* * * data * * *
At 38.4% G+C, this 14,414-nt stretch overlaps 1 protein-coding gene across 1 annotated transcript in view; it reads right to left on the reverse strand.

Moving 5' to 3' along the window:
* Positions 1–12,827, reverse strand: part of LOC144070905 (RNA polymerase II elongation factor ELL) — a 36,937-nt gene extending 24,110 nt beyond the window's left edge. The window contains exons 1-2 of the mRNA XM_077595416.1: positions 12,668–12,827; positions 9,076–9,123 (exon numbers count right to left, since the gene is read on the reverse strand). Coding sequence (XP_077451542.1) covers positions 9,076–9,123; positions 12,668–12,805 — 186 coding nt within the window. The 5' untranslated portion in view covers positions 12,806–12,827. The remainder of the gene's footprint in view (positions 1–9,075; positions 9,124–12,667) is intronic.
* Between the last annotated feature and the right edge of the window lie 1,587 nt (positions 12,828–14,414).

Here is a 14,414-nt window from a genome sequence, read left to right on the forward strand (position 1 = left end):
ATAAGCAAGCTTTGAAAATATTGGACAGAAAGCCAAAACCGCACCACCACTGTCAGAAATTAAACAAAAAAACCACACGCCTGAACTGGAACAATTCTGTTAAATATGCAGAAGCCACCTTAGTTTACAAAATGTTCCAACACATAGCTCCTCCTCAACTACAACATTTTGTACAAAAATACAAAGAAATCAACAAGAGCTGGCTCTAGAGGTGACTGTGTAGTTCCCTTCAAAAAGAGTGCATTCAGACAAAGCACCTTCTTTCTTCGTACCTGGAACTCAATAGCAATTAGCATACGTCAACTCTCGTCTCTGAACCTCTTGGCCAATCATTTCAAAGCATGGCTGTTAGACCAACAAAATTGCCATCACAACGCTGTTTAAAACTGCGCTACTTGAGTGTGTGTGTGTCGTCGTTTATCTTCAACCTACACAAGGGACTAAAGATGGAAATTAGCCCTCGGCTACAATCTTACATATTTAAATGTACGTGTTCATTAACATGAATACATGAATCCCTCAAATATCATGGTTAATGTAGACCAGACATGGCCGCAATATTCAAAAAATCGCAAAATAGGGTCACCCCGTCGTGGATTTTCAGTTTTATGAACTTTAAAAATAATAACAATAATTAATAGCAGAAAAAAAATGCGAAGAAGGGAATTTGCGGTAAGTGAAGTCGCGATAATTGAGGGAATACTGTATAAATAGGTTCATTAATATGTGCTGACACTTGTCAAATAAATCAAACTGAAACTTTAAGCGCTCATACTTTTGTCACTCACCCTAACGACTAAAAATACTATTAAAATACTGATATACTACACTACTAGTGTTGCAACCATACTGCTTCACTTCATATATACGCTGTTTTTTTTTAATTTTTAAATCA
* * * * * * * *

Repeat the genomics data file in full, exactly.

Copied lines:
At 38.4% G+C, this 14,414-nt stretch overlaps 1 protein-coding gene across 1 annotated transcript in view; it reads right to left on the reverse strand.

Moving 5' to 3' along the window:
* Positions 1–12,827, reverse strand: part of LOC144070905 (RNA polymerase II elongation factor ELL) — a 36,937-nt gene extending 24,110 nt beyond the window's left edge. The window contains exons 1-2 of the mRNA XM_077595416.1: positions 12,668–12,827; positions 9,076–9,123 (exon numbers count right to left, since the gene is read on the reverse strand). Coding sequence (XP_077451542.1) covers positions 9,076–9,123; positions 12,668–12,805 — 186 coding nt within the window. The 5' untranslated portion in view covers positions 12,806–12,827. The remainder of the gene's footprint in view (positions 1–9,075; positions 9,124–12,667) is intronic.
* Between the last annotated feature and the right edge of the window lie 1,587 nt (positions 12,828–14,414).

Here is a 14,414-nt window from a genome sequence, read left to right on the forward strand (position 1 = left end):
ATAAGCAAGCTTTGAAAATATTGGACAGAAAGCCAAAACCGCACCACCACTGTCAGAAATTAAACAAAAAAACCACACGCCTGAACTGGAACAATTCTGTTAAATATGCAGAAGCCACCTTAGTTTACAAAATGTTCCAACACATAGCTCCTCCTCAACTACAACATTTTGTACAAAAATACAAAGAAATCAACAAGAGCTGGCTCTAGAGGTGACTGTGTAGTTCCCTTCAAAAAGAGTGCATTCAGACAAAGCACCTTCTTTCTTCGTACCTGGAACTCAATAGCAATTAGCATACGTCAACTCTCGTCTCTGAACCTCTTGGCCAATCATTTCAAAGCATGGCTGTTAGACCAACAAAATTGCCATCACAACGCTGTTTAAAACTGCGCTACTTGAGTGTGTGTGTGTCGTCGTTTATCTTCAACCTACACAAGGGACTAAAGATGGAAATTAGCCCTCGGCTACAATCTTACATATTTAAATGTACGTGTTCATTAACATGAATACATGAATCCCTCAAATATCATGGTTAATGTAGACCAGACATGGCCGCAATATTCAAAAAATCGCAAAATAGGGTCACCCCGTCGTGGATTTTCAGTTTTATGAACTTTAAAAATAATAACAATAATTAATAGCAGAAAAAAAATGCGAAGAAGGGAATTTGCGGTAAGTGAAGTCGCGATAATTGAGGGAATACTGTATAAATAGGTTCATTAATATGTGCTGACACTTGTCAAATAAATCAAACTGAAACTTTAAGCGCTCATACTTTTGTCACTCACCCTAACGACTAAAAATACTATTAAAATACTGATATACTACACTACTAGTGTTGCAACCATACTGCTTCACTTCATATATACGCTGTTTTTTTTTAATTTTTAAATCA